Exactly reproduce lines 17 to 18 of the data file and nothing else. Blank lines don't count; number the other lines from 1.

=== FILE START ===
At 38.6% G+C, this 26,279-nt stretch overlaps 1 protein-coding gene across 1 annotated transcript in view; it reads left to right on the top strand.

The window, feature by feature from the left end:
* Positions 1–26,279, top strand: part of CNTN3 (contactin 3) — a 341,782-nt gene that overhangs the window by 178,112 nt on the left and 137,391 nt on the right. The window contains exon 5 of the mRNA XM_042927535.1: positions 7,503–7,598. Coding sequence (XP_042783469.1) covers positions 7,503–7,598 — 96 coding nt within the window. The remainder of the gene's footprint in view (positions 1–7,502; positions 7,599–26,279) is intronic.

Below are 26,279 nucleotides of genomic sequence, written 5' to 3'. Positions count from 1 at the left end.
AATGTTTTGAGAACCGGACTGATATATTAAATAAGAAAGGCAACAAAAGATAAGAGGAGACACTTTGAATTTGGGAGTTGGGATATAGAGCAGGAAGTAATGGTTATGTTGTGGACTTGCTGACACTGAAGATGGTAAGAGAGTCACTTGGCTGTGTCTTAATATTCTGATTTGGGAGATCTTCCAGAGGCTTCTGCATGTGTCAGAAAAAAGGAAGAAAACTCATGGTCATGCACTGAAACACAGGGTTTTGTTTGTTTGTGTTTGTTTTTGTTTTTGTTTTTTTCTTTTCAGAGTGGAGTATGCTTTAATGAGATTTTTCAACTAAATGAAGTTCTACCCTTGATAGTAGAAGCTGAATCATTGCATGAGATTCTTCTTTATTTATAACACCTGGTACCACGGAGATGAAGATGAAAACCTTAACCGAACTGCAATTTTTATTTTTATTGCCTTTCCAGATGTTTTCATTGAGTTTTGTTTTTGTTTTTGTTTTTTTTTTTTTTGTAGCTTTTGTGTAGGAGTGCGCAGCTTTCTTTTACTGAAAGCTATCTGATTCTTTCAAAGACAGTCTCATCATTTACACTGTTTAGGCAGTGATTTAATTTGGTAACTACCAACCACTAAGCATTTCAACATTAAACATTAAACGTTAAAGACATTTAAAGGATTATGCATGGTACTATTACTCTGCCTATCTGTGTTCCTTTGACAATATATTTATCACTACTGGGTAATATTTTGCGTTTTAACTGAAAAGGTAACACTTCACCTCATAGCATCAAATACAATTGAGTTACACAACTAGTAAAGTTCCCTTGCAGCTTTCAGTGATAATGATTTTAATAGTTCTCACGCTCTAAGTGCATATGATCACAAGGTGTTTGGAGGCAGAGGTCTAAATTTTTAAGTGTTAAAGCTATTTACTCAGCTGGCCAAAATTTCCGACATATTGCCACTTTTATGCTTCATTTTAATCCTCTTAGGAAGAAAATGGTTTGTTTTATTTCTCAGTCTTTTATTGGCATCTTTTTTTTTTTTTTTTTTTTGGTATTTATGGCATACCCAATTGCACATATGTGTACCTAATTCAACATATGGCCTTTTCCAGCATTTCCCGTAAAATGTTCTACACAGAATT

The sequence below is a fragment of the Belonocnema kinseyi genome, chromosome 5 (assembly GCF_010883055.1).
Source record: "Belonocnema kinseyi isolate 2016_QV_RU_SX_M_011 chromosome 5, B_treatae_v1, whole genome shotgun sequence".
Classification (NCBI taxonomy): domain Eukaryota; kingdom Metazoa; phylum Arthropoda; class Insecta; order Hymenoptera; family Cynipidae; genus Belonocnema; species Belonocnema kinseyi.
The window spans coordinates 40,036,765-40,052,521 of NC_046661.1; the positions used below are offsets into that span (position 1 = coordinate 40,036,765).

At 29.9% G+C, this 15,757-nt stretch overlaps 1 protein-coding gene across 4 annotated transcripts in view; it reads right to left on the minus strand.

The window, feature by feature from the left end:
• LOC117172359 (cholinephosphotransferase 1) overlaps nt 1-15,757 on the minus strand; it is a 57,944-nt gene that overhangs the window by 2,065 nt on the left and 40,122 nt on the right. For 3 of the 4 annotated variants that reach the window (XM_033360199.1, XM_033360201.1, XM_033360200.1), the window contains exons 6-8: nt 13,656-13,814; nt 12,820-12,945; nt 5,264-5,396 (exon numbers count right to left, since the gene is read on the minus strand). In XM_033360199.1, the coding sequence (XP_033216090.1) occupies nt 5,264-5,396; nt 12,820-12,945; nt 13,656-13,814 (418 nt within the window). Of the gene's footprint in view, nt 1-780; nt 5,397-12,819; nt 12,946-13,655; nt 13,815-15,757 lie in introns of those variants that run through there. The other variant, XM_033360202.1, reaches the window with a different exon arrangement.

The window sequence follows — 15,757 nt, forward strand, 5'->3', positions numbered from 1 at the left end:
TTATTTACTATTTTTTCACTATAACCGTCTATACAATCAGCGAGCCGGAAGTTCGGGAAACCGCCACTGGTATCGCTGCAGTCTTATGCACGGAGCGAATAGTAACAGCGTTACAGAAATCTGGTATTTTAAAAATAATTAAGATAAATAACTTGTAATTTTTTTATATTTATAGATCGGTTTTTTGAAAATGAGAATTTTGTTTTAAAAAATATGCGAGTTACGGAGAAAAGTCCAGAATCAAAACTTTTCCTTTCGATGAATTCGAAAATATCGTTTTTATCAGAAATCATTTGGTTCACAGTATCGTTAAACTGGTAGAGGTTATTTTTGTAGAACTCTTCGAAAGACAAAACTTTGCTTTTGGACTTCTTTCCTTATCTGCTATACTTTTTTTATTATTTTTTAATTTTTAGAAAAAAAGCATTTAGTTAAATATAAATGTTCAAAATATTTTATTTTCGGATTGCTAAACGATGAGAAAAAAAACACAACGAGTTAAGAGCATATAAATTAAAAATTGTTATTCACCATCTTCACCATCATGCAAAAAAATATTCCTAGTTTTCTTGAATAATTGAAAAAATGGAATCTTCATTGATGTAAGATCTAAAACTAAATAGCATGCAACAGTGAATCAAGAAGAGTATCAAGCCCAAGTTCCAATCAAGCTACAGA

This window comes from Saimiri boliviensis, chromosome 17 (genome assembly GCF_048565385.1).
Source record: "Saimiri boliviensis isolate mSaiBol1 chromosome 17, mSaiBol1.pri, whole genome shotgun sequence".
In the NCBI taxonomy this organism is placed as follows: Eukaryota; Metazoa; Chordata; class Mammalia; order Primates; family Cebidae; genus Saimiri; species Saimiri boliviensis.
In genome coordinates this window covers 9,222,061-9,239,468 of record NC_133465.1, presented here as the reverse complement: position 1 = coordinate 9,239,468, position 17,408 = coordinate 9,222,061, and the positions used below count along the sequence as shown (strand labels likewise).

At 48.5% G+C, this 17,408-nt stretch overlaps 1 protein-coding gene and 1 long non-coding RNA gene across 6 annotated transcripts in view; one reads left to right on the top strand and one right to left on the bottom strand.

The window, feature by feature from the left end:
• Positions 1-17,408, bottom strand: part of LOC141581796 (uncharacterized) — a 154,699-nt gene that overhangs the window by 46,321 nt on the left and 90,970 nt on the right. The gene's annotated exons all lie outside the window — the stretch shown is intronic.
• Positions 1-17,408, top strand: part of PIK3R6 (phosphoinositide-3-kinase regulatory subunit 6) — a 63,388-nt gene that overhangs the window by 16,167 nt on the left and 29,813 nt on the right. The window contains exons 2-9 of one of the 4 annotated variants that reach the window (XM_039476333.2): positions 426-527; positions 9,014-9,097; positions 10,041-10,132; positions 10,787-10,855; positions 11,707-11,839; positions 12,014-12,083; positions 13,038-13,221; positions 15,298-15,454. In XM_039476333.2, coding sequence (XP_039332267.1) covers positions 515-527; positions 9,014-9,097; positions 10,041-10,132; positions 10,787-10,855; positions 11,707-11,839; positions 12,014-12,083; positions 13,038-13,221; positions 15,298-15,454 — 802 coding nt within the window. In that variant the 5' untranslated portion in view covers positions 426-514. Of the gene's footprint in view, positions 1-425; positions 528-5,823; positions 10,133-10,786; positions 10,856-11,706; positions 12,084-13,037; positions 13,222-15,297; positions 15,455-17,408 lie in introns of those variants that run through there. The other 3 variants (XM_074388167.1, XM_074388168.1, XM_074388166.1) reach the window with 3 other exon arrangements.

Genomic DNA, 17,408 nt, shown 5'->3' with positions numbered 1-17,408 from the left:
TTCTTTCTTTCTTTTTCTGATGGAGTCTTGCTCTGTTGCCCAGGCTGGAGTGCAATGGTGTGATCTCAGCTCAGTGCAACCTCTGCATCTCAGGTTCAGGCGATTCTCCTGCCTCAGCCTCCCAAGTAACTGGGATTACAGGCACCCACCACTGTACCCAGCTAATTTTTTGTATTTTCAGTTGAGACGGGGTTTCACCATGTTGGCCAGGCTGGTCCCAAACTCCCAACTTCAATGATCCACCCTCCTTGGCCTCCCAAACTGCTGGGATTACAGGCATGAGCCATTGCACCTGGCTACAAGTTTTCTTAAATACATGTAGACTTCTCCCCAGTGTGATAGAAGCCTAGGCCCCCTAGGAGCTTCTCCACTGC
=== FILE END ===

In the NCBI taxonomy this organism is placed as follows: Eukaryota; Metazoa; Chordata; class Mammalia; order Primates; family Cebidae; genus Saimiri; species Saimiri boliviensis.
In genome coordinates this window covers 9,222,061-9,239,468 of record NC_133465.1, presented here as the reverse complement: position 1 = coordinate 9,239,468, position 17,408 = coordinate 9,222,061, and the positions used below count along the sequence as shown (strand labels likewise).